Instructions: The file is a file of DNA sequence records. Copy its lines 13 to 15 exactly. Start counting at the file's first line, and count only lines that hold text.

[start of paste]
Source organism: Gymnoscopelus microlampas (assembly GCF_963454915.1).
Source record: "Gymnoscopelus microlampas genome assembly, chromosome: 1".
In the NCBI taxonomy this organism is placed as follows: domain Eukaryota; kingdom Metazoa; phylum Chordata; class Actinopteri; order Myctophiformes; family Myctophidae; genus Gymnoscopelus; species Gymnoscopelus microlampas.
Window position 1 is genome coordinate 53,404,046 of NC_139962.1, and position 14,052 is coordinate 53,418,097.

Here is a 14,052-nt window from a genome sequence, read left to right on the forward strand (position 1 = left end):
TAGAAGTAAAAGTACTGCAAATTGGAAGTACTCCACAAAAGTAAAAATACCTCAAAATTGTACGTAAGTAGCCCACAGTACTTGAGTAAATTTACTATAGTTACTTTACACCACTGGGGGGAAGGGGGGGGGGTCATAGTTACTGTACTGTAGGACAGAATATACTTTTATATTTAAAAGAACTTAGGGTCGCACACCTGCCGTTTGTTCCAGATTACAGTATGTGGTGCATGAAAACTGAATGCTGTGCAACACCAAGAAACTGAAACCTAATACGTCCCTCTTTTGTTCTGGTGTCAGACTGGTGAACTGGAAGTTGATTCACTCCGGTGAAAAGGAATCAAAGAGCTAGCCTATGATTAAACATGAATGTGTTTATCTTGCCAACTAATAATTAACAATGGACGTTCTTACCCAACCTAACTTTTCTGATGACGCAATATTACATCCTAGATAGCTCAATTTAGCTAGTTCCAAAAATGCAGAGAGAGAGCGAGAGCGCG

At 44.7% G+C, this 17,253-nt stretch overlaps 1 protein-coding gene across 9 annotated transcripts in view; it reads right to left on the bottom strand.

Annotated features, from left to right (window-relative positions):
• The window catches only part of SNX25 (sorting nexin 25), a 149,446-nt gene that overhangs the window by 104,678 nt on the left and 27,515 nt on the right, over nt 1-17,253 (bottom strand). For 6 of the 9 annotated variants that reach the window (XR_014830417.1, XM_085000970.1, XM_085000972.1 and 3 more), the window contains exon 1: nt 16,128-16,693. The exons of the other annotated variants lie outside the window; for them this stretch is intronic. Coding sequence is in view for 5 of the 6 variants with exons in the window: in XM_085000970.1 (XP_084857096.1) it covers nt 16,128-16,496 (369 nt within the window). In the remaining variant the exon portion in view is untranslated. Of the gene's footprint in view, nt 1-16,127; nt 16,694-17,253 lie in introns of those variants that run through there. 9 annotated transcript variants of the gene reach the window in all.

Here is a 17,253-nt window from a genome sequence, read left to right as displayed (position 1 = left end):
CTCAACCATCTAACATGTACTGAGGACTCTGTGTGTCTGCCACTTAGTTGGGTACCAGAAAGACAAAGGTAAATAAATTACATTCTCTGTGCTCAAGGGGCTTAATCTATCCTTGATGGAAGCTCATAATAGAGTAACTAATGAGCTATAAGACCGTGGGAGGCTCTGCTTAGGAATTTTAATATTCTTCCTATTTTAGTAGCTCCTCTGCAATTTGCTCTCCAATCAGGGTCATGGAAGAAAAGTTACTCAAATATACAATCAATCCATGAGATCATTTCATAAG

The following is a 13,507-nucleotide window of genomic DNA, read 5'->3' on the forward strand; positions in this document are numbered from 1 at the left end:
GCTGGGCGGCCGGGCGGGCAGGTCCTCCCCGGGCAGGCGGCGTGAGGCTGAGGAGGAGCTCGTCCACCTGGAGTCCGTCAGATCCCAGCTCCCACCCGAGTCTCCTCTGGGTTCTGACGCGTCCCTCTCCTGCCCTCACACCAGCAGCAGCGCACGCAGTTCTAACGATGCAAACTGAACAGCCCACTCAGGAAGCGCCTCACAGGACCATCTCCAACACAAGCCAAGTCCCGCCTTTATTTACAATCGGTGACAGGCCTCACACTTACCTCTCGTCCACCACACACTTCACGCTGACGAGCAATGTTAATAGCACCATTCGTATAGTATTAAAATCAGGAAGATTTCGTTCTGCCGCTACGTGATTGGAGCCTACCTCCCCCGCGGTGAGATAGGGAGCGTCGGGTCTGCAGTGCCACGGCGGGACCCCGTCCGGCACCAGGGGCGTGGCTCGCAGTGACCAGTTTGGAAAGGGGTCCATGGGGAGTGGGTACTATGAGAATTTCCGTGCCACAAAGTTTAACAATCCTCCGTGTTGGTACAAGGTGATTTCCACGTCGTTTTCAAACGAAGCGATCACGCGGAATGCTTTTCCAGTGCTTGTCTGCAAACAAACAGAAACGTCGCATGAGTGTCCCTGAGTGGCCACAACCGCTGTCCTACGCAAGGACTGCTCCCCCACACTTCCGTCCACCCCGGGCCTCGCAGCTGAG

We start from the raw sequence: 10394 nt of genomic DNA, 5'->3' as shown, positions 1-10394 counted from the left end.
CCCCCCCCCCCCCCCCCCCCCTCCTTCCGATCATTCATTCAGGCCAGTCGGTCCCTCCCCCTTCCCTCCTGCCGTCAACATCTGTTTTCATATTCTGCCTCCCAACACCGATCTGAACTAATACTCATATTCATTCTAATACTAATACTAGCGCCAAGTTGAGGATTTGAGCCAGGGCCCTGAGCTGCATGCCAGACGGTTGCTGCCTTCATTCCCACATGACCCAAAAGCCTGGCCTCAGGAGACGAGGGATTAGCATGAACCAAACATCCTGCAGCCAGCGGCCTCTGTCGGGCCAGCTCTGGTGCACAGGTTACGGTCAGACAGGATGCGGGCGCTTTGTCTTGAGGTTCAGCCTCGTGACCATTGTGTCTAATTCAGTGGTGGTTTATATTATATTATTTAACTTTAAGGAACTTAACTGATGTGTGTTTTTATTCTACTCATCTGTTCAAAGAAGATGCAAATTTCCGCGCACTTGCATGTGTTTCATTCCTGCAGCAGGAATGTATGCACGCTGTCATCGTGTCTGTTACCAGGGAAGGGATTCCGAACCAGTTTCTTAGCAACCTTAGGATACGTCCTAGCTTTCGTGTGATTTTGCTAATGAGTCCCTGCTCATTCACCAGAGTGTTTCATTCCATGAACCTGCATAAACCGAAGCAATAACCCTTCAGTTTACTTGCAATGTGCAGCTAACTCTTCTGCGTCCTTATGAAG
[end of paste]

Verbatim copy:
GCTGGGCGGCCGGGCGGGCAGGTCCTCCCCGGGCAGGCGGCGTGAGGCTGAGGAGGAGCTCGTCCACCTGGAGTCCGTCAGATCCCAGCTCCCACCCGAGTCTCCTCTGGGTTCTGACGCGTCCCTCTCCTGCCCTCACACCAGCAGCAGCGCACGCAGTTCTAACGATGCAAACTGAACAGCCCACTCAGGAAGCGCCTCACAGGACCATCTCCAACACAAGCCAAGTCCCGCCTTTATTTACAATCGGTGACAGGCCTCACACTTACCTCTCGTCCACCACACACTTCACGCTGACGAGCAATGTTAATAGCACCATTCGTATAGTATTAAAATCAGGAAGATTTCGTTCTGCCGCTACGTGATTGGAGCCTACCTCCCCCGCGGTGAGATAGGGAGCGTCGGGTCTGCAGTGCCACGGCGGGACCCCGTCCGGCACCAGGGGCGTGGCTCGCAGTGACCAGTTTGGAAAGGGGTCCATGGGGAGTGGGTACTATGAGAATTTCCGTGCCACAAAGTTTAACAATCCTCCGTGTTGGTACAAGGTGATTTCCACGTCGTTTTCAAACGAAGCGATCACGCGGAATGCTTTTCCAGTGCTTGTCTGCAAACAAACAGAAACGTCGCATGAGTGTCCCTGAGTGGCCACAACCGCTGTCCTACGCAAGGACTGCTCCCCCACACTTCCGTCCACCCCGGGCCTCGCAGCTGAG

We start from the raw sequence: 10394 nt of genomic DNA, 5'->3' as shown, positions 1-10394 counted from the left end.
CCCCCCCCCCCCCCCCCCCCCTCCTTCCGATCATTCATTCAGGCCAGTCGGTCCCTCCCCCTTCCCTCCTGCCGTCAACATCTGTTTTCATATTCTGCCTCCCAACACCGATCTGAACTAATACTCATATTCATTCTAATACTAATACTAGCGCCAAGTTGAGGATTTGAGCCAGGGCCCTGAGCTGCATGCCAGACGGTTGCTGCCTTCATTCCCACATGACCCAAAAGCCTGGCCTCAGGAGACGAGGGATTAGCATGAACCAAACATCCTGCAGCCAGCGGCCTCTGTCGGGCCAGCTCTGGTGCACAGGTTACGGTCAGACAGGATGCGGGCGCTTTGTCTTGAGGTTCAGCCTCGTGACCATTGTGTCTAATTCAGTGGTGGTTTATATTATATTATTTAACTTTAAGGAACTTAACTGATGTGTGTTTTTATTCTACTCATCTGTTCAAAGAAGATGCAAATTTCCGCGCACTTGCATGTGTTTCATTCCTGCAGCAGGAATGTATGCACGCTGTCATCGTGTCTGTTACCAGGGAAGGGATTCCGAACCAGTTTCTTAGCAACCTTAGGATACGTCCTAGCTTTCGTGTGATTTTGCTAATGAGTCCCTGCTCATTCACCAGAGTGTTTCATTCCATGAACCTGCATAAACCGAAGCAATAACCCTTCAGTTTACTTGCAATGTGCAGCTAACTCTTCTGCGTCCTTATGAAG